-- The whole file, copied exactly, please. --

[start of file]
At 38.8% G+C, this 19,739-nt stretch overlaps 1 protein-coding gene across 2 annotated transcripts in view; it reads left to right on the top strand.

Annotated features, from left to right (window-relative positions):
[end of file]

At 38.8% G+C, this 19,739-nt stretch overlaps 1 protein-coding gene across 2 annotated transcripts in view; it reads left to right on the top strand.

Annotated features, from left to right (window-relative positions):